Had he meant to imply that England would be long-balling their way to the World Cup? Wait and see was the gist of his reply. 'Let's get the Spain game out of the way and talk about it then.'
The composition of his squad offers few clues. The inclusion of Brian Deane, Sheffield United's bustling centre-forward, may point to the direct approach, but then what are we to make of the retention of that subtlest of playmakers, Nigel Clough?
Unused in Sweden, and critical of the management since, Clough could not have expected to keep his place, yet here he is again, with Taylor proclaiming, to raised eyebrows all round: 'I brought him into the squad; I've promoted his cause more than anyone else.'
If there is a hint as to the new strategy, it may lie in the two wingers, White and Wallace, who are accustomed to directing their crosses at lofty target men at Manchester City (Niall Quinn) and Leeds (Lee Chapman) respectively.
Again, Taylor was giving nothing away, saying only: 'They are both flank players who want to score goals and are prepared to come inside.'
Pretty inscrutable stuff, but at least he was talking.
It was left to Lawrie McMenemy the trusty lieutenant, to explain his Greta Garbo act in Oslo last week. Yes, Taylor had been hurt by the criticism he had received during, and after, the European Championship.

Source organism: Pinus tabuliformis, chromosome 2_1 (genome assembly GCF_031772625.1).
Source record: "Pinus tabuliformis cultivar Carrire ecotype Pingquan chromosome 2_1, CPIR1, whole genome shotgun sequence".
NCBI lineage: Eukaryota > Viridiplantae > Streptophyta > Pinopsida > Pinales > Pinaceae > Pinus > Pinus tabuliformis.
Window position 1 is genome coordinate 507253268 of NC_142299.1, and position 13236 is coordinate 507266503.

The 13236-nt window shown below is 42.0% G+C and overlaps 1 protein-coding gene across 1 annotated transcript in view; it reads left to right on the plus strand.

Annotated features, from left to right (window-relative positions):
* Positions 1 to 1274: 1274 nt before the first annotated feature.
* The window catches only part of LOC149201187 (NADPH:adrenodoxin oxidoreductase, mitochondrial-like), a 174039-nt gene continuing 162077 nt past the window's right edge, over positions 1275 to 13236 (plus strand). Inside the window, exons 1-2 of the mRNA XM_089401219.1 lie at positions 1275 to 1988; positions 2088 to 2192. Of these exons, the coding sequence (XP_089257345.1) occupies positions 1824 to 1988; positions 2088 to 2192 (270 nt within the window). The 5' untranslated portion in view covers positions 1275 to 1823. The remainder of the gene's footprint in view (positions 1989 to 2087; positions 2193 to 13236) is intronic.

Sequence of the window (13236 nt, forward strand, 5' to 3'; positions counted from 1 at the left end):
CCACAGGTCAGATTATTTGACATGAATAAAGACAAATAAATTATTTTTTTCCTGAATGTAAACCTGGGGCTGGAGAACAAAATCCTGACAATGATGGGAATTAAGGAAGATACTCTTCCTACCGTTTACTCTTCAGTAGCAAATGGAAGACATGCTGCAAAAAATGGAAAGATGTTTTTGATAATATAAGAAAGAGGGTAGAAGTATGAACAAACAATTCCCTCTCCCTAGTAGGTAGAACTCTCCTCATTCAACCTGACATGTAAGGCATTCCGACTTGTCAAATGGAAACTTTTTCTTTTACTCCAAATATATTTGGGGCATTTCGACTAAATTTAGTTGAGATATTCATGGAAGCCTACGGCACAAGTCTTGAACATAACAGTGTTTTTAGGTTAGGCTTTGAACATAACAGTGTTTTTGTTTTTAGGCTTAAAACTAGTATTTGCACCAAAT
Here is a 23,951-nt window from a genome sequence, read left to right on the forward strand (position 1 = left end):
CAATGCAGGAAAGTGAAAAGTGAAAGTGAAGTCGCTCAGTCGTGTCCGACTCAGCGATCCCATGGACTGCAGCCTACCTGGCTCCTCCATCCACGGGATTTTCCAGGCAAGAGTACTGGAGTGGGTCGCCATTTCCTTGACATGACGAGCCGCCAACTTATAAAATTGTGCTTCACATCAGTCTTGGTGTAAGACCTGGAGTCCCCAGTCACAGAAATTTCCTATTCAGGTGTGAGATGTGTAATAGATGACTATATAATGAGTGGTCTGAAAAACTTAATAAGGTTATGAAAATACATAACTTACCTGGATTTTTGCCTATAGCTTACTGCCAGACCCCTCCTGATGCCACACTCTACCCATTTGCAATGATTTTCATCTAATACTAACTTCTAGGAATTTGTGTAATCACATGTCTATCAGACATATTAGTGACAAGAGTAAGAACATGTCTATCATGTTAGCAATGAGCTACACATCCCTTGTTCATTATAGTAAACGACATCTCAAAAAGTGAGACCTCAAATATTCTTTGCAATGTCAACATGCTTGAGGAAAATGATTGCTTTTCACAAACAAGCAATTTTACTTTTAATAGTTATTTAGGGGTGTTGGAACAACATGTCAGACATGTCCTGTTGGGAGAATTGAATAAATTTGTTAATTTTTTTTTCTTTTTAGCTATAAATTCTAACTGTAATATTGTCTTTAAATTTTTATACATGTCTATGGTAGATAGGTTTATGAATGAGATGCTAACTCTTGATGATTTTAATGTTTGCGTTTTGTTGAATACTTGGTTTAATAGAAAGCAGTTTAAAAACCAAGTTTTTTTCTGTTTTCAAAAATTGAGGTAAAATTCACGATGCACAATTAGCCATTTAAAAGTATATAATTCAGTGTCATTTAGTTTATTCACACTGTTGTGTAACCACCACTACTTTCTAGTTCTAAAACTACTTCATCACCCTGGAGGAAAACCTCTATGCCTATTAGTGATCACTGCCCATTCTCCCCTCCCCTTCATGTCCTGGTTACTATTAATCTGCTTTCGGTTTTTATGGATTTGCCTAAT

The man from the Sun wondered whether their portrayal of the manager as a turnip had been 'below the belt'.
'If you've got turnips below the belt you have got problems,' McMenemy said, 'but carrying the thing on like you did was a bit unfair.'
Laconic Lawrie will have a rival as camp jester next week, when Paul Gascoigne accompanies the squad to Santander - albeit as a non-playing member.
Taylor explained: 'He's had a thigh strain which has put back his comeback by another 10 days, but Lazio have agreed that it will do him good to come with us, whether he is fit to train or not. He hasn't played for 16 months, after all.'
ENGLAND SQUAD (v Spain, Santander, 9 September): Woods (Sheff Wed), Seaman (Arsenal), Martyn (C Palace); Jones (Liverpool), Dixon (Arsenal), Pearce (Nottm Forest), Dorigo (Leeds), Walker (Sampdoria), M Wright (Liverpool), Adams (Arsenal), Platt (Juventus), Steven (Rangers), Batty (Leeds), Palmer (Sheff Wed), Merson (Arsenal), Sinton (QPR), White (Man City), Wallace (Leeds), Shearer (Blackburn), Clough (Nottm Forest), I Wright (Arsenal), Deane (Sheff Utd). Stand-by players: James (Liverpool), Pallister (Man Utd), Thomas (C Palace), Ince (Man Utd), Campbell (Arsenal).
ENGLAND UNDER-21 SQUAD (v Spain, Burgos, 8 September): Walker (Tottenham), Watson (Barnsley); Jackson (Everton), Minto (Charlton), A Wright (Blackburn), Ehiogu (A Villa), Whelan (Ipswich), Awford (Portsmouth), Hendon (Tottenham), Froggatt (Aston Villa), Bart-Williams (Sheff Wed), Harkness (Liverpool), Clark (Newcastle), Parlour (Arsenal), Heaney (Arsenal), Watson (Newcastle), McManaman (Liverpool), Cole (Bristol City), Sheron (Man City), Anderton (Tottenham), Barmby (Tottenham). Stand-by. Livingstone (Aston Villa), Small (Aston Villa), Hall (Southampton), Sutch (Norwich), Sutton (Norwich).Reuse content